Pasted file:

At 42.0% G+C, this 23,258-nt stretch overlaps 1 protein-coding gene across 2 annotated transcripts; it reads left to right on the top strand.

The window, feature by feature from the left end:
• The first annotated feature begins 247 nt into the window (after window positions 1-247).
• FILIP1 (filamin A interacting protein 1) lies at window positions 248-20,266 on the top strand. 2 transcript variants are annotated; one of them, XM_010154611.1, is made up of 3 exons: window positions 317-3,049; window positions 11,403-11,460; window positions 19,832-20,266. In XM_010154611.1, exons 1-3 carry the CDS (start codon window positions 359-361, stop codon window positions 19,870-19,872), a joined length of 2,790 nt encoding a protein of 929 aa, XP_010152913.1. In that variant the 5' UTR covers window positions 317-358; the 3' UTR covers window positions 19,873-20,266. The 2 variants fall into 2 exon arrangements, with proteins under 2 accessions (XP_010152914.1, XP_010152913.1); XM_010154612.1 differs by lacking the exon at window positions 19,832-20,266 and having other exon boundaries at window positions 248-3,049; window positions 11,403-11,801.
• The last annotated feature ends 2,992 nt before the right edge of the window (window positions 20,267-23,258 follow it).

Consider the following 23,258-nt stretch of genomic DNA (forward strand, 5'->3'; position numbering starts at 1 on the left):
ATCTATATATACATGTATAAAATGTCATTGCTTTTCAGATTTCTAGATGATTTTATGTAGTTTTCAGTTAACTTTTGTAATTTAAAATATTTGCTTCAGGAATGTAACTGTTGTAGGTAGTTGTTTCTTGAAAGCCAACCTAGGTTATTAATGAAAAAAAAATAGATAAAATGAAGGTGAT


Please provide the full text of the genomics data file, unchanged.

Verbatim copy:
At 42.0% G+C, this 23,258-nt stretch overlaps 1 protein-coding gene across 2 annotated transcripts; it reads left to right on the top strand.

The window, feature by feature from the left end:
• The first annotated feature begins 247 nt into the window (after window positions 1-247).
• FILIP1 (filamin A interacting protein 1) lies at window positions 248-20,266 on the top strand. 2 transcript variants are annotated; one of them, XM_010154611.1, is made up of 3 exons: window positions 317-3,049; window positions 11,403-11,460; window positions 19,832-20,266. In XM_010154611.1, exons 1-3 carry the CDS (start codon window positions 359-361, stop codon window positions 19,870-19,872), a joined length of 2,790 nt encoding a protein of 929 aa, XP_010152913.1. In that variant the 5' UTR covers window positions 317-358; the 3' UTR covers window positions 19,873-20,266. The 2 variants fall into 2 exon arrangements, with proteins under 2 accessions (XP_010152914.1, XP_010152913.1); XM_010154612.1 differs by lacking the exon at window positions 19,832-20,266 and having other exon boundaries at window positions 248-3,049; window positions 11,403-11,801.
• The last annotated feature ends 2,992 nt before the right edge of the window (window positions 20,267-23,258 follow it).

Consider the following 23,258-nt stretch of genomic DNA (forward strand, 5'->3'; position numbering starts at 1 on the left):
ATCTATATATACATGTATAAAATGTCATTGCTTTTCAGATTTCTAGATGATTTTATGTAGTTTTCAGTTAACTTTTGTAATTTAAAATATTTGCTTCAGGAATGTAACTGTTGTAGGTAGTTGTTTCTTGAAAGCCAACCTAGGTTATTAATGAAAAAAAAATAGATAAAATGAAGGTGAT